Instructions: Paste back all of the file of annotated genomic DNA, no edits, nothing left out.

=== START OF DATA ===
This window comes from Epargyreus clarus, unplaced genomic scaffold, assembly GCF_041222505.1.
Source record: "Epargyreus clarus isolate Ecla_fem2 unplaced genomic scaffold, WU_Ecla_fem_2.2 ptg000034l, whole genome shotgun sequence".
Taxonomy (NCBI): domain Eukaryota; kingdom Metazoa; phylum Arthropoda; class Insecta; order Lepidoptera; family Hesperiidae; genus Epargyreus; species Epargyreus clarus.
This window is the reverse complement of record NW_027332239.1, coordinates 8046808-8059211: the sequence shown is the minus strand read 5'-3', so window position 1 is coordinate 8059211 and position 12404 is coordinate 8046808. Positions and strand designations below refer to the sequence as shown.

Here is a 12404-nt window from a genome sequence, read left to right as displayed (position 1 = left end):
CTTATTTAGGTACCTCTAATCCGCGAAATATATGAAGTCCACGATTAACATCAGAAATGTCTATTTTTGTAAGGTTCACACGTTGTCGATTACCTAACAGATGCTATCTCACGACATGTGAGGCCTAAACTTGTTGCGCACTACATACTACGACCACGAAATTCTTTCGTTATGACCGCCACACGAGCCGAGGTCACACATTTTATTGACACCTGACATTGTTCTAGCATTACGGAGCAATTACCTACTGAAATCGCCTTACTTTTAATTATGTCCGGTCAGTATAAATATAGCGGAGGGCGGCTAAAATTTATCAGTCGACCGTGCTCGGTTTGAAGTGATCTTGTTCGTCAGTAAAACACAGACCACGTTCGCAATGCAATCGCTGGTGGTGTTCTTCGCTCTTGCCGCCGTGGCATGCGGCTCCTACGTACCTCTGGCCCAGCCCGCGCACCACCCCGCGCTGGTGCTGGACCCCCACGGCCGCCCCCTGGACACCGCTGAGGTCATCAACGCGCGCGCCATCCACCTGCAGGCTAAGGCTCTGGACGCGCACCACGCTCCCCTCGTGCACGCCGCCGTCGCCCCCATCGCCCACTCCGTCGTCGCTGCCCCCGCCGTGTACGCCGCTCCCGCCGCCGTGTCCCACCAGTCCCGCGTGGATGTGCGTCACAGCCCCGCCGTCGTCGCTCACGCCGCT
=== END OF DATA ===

This window comes from Epargyreus clarus, unplaced genomic scaffold, assembly GCF_041222505.1.
Source record: "Epargyreus clarus isolate Ecla_fem2 unplaced genomic scaffold, WU_Ecla_fem_2.2 ptg000034l, whole genome shotgun sequence".
Taxonomy (NCBI): domain Eukaryota; kingdom Metazoa; phylum Arthropoda; class Insecta; order Lepidoptera; family Hesperiidae; genus Epargyreus; species Epargyreus clarus.
This window is the reverse complement of record NW_027332239.1, coordinates 8046808-8059211: the sequence shown is the minus strand read 5'-3', so window position 1 is coordinate 8059211 and position 12404 is coordinate 8046808. Positions and strand designations below refer to the sequence as shown.

Here is a 12404-nt window from a genome sequence, read left to right as displayed (position 1 = left end):
CTTATTTAGGTACCTCTAATCCGCGAAATATATGAAGTCCACGATTAACATCAGAAATGTCTATTTTTGTAAGGTTCACACGTTGTCGATTACCTAACAGATGCTATCTCACGACATGTGAGGCCTAAACTTGTTGCGCACTACATACTACGACCACGAAATTCTTTCGTTATGACCGCCACACGAGCCGAGGTCACACATTTTATTGACACCTGACATTGTTCTAGCATTACGGAGCAATTACCTACTGAAATCGCCTTACTTTTAATTATGTCCGGTCAGTATAAATATAGCGGAGGGCGGCTAAAATTTATCAGTCGACCGTGCTCGGTTTGAAGTGATCTTGTTCGTCAGTAAAACACAGACCACGTTCGCAATGCAATCGCTGGTGGTGTTCTTCGCTCTTGCCGCCGTGGCATGCGGCTCCTACGTACCTCTGGCCCAGCCCGCGCACCACCCCGCGCTGGTGCTGGACCCCCACGGCCGCCCCCTGGACACCGCTGAGGTCATCAACGCGCGCGCCATCCACCTGCAGGCTAAGGCTCTGGACGCGCACCACGCTCCCCTCGTGCACGCCGCCGTCGCCCCCATCGCCCACTCCGTCGTCGCTGCCCCCGCCGTGTACGCCGCTCCCGCCGCCGTGTCCCACCAGTCCCGCGTGGATGTGCGTCACAGCCCCGCCGTCGTCGCTCACGCCGCT